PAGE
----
Madrid v. Robinson: federal courts have subject matter jurisdiction on I-864 enforcement cases

A federal district court has issued a ruling that is very helpful to I-864 beneficiaries who turn to federal courts to enforce their rights. Hats off to Devon Slovensky for her great work on this case. There are generally two ways to "get into" federal court. One is if you have a defendant and a plaintiff from different states - called "diversity" jurisdiction. The second is if you are suing on a federal law basis, called "federal question" jurisdiction. People are often surprised to learn at some judges are unsure whether I-864 claims qualify as federal law claims. That's seems somewhat odd, since a federal statute creates the Form I-864 and gives beneficiaries the right to sue.

The most thorough discussion of federal subject matter jurisdiction in any case to date comes from a recent decision in Madrid v. Robinson from the Western District of Virginia.[1] The defendant in Madrid argued that the plaintiff’s claim sounded only in contract law and was undermined by no federal cause of action. The Court first noted that the vast majority of courts to consider the issues “either explicitly or implicitly” found federal question jurisdiction in I-864 enforcement litigation.[2] The Court found the I-864’s statutory provisions similar to those at issue in the Supreme Court in Mims v. Arrow Fin. Servs., LLC.[3] There, federal question jurisdiction existed where a federal statute created a claim for relief, even though the statute referred only to suits in an “appropriate court of that State.”[4]

The Madrid Court found I-864 claims to be indistinguishable, where the statute authorizes enforcement ligation “in any appropriate court.”[5] “Under any formulation of the arising under standard, this federal statute ‘creates’ or ‘authorizes’ a private right of action to enforce an Affidavit of Support.”[6] The Court noted that jurisdiction was even clearer than in Mims, as the statute’s “appropriate court” provision did not mention only state courts.[7]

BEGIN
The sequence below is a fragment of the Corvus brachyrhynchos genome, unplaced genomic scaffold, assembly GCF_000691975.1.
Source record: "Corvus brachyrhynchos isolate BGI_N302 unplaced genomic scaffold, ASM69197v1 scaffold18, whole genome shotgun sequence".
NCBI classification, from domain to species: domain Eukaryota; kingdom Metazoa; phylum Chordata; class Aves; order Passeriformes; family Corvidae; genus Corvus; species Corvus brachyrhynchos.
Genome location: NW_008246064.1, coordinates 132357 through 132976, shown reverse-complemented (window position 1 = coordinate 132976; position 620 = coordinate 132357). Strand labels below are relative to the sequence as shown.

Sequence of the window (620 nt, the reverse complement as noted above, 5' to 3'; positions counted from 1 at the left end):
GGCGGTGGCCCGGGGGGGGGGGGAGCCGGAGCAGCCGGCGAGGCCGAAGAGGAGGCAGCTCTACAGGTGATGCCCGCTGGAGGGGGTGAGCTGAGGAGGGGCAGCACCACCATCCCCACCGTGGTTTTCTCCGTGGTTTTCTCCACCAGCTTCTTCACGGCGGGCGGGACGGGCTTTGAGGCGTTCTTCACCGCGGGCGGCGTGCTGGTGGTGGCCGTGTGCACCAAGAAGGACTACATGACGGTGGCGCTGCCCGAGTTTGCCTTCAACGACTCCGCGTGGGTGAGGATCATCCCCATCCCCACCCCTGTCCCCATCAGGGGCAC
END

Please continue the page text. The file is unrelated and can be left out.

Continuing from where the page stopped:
The Madrid Court went on to note the nature of enforcement claims, which go beyond reliance on merely the four corners of the Form I-864. The rules for calculating quarters of work – for purpose of determining whether the 40-quarters terminating condition has been met – are set forth in the statute but no the Form I-864 itself.[8] Likewise, the statute provides remedies – such as a judgment lien – which are not clear from the contract itself.[9]

Madrid is not an appellate decision, so it is not binding legal authority on any court. But it offers strong persuasive arguments in favor of allowing I-864 beneficiaries to enforce their rights in federal court. Again, hats off to Devon Slovensky for sucessfully arguing her side of this case.


[1] 6:16-CV-00047 (Oct. 31, 2016) (unpublished) (memorandum opinion denying defendant’s motion to dismiss).

[2] Id. at 6 (“At least four circuit courts and many more district courts have found, either explicitly or implicitly, that arising under jurisdiction exists for Form I-864 cases”).

[3] Id. at 7 (citing 132 S. Ct. 740 (2012)).

[4] Id. (citing 42 U.S.C. § 227(b)(3)).

[5] Id. (citing 8 U.S.C. § 1183a(e)(1)).

[6] Id.

[7] Id.

[8] Id. at 8 (citing 8 U.S.C. § 1183a(a)(3)).

[9] Id.